Russia set up the Mir credit card, and its own transaction processing system in 2017.
And there’s a reason Russian fans of McDonalds and Starbucks are still able to get their fast-food fix, says Chris Weafer, founding partner of Macro Advisory Ltd, a consultancy advising multinational businesses in Russia and Eurasia.
Since 2014, many Western brands in Russia caved to government pressure and localized some or all of their supply chains. So when these companies left, it was relatively easy for Russian buyers to buy them and keep running them simply by changing the wrapper and packaging.
“Same people, same products, same supply,” says Weafer.
It’s not an entirely watertight strategy, though.
The re-branded McDonald’s stores reported a shortage of French fries in mid-July, when Russia’s potato harvest fell short, and foreign suppliers wouldn’t fill the gap due to sanctions.
Can Russia’s energy boom continue?
Fast food continuity is one thing. Russia’s longer term stability rests on its energy sector, still by far the biggest source of government revenues.
To say high energy prices have so far insulated Russia would be an understatement.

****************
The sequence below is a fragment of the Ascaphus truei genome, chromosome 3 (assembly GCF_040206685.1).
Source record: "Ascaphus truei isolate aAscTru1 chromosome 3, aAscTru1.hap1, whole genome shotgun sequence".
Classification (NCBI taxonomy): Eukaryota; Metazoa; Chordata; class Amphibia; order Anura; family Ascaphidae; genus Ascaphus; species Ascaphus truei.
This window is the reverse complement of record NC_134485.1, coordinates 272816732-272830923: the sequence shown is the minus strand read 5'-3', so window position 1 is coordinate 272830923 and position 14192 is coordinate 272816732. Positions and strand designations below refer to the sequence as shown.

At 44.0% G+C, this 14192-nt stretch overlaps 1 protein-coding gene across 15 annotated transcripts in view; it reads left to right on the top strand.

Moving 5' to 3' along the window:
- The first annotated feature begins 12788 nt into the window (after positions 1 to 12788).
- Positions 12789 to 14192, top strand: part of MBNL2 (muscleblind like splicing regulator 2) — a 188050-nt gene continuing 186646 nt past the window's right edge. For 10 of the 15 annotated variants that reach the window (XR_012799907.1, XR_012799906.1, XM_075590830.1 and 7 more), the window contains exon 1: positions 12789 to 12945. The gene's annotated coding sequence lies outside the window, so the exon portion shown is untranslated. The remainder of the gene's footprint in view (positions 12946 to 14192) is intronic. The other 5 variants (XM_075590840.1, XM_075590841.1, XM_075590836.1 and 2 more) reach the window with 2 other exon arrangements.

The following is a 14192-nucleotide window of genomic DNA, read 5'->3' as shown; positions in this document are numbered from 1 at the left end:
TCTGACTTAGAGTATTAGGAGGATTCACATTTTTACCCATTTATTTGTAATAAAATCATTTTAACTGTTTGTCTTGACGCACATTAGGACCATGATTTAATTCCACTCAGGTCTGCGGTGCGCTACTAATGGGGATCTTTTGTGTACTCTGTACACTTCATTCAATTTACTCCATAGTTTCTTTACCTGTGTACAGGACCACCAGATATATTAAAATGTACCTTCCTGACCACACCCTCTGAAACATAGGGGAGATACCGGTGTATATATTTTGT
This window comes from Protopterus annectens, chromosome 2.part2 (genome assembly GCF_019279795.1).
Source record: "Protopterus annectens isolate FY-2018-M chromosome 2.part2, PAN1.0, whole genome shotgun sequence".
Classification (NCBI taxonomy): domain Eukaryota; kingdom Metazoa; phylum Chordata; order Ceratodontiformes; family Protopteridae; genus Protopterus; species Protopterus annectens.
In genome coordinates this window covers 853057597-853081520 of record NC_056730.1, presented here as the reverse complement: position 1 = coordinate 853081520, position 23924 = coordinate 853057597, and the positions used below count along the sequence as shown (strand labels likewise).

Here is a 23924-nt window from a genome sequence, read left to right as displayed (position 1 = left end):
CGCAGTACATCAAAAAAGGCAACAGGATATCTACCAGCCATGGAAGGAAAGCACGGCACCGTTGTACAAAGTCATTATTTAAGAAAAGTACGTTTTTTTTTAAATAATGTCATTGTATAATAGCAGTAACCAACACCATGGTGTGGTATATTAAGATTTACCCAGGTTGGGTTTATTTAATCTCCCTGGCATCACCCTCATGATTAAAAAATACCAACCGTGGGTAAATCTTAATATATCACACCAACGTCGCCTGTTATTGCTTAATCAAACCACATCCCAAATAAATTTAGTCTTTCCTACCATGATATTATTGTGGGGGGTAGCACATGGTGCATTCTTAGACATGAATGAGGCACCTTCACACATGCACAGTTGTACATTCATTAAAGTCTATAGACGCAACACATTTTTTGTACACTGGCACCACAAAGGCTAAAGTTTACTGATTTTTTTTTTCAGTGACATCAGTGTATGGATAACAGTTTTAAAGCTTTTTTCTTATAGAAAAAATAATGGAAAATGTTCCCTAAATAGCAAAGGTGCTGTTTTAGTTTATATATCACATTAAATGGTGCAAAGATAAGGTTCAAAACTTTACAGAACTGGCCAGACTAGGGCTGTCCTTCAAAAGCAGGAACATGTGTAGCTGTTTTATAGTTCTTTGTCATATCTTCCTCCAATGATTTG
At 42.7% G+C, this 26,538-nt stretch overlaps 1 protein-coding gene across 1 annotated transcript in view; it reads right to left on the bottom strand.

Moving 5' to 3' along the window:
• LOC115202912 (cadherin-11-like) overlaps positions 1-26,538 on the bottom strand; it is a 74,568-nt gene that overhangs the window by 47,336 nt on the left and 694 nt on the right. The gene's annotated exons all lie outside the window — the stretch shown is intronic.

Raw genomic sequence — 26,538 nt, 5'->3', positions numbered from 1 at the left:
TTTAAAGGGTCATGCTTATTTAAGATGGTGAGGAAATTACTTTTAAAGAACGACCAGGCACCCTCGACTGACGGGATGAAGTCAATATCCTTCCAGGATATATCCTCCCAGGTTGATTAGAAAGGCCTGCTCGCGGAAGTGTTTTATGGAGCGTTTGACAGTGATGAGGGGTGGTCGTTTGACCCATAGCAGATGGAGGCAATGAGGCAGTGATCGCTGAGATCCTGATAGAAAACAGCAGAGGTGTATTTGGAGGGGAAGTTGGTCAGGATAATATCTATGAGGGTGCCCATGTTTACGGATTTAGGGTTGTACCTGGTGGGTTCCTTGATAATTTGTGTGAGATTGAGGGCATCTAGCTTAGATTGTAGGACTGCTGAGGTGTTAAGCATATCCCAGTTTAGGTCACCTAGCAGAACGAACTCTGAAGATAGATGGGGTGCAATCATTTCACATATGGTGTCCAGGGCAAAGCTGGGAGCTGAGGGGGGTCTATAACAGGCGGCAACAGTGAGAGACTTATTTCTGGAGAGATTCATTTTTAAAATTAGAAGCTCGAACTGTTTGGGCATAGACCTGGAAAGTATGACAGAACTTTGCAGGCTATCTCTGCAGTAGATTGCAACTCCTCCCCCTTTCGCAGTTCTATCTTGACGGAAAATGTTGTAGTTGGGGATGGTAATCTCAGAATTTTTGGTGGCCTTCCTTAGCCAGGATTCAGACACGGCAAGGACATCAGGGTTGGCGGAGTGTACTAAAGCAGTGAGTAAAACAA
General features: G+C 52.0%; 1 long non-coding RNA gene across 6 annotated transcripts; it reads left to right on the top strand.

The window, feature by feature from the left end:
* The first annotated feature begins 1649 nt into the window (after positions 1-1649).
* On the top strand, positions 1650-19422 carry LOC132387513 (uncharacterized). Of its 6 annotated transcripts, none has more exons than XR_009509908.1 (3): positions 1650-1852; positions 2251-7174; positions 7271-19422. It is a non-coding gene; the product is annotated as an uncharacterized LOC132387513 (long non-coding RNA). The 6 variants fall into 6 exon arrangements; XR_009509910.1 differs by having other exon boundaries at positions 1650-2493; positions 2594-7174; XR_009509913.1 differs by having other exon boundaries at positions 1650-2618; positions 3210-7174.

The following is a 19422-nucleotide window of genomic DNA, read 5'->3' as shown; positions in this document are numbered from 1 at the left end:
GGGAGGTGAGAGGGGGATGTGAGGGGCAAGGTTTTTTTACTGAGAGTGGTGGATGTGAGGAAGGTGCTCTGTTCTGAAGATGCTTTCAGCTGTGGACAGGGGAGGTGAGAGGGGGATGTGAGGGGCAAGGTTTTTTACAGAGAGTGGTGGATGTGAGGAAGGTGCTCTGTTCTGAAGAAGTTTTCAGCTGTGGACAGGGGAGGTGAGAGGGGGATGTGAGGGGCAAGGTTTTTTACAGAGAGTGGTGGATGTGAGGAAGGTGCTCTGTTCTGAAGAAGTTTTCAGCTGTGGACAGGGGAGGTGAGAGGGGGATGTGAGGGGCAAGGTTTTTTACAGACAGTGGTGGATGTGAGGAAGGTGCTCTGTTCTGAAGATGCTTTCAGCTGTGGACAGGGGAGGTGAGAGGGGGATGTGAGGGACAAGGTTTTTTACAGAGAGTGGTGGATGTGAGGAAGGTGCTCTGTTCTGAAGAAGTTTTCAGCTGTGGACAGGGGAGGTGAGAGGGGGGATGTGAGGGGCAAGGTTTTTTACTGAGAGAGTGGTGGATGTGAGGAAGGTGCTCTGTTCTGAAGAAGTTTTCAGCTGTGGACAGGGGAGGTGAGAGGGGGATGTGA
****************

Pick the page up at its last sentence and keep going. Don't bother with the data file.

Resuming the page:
The International Energy Agency says Russia’s revenues from selling oil and gas to Europe doubled between March and July this year, compared to an average of recent years. That’s despite declining volumes. IEA data shows gas deliveries to Europe are down by about 75% over the past 12 months.
Oil is a different matter. The IEA’s March prediction that 3 million barrels a day of Russian oil would come off the market from April because of sanctions, or the threat of them, has not materialized. Exports have held up, though Rystad Energy analysts note a slight drop over the summer.
The major factor has been Russia’s ability to find new markets in Asia.
According to Houmayoun Falakshali from commodities consultancy Kpler, most of Russia’s seaborne oil exports have gone to Asia since the start of the war. In July, the share was 56%, compared to just 37% in July 2021.
Between January and July this year, China increased its seaborne imports of heavily-discounted Russian Urals crude by 40%, compared to the same period last year, according to Kpler data. That’s despite China’s initial efforts to avoid the appearance of taking sides in Russia’s war on Ukraine. India’s seaborne imports from Russia are up more than 1,700% over the same period, according to Kpler. Russia has also been increasing gas exports to China through a Siberian pipeline.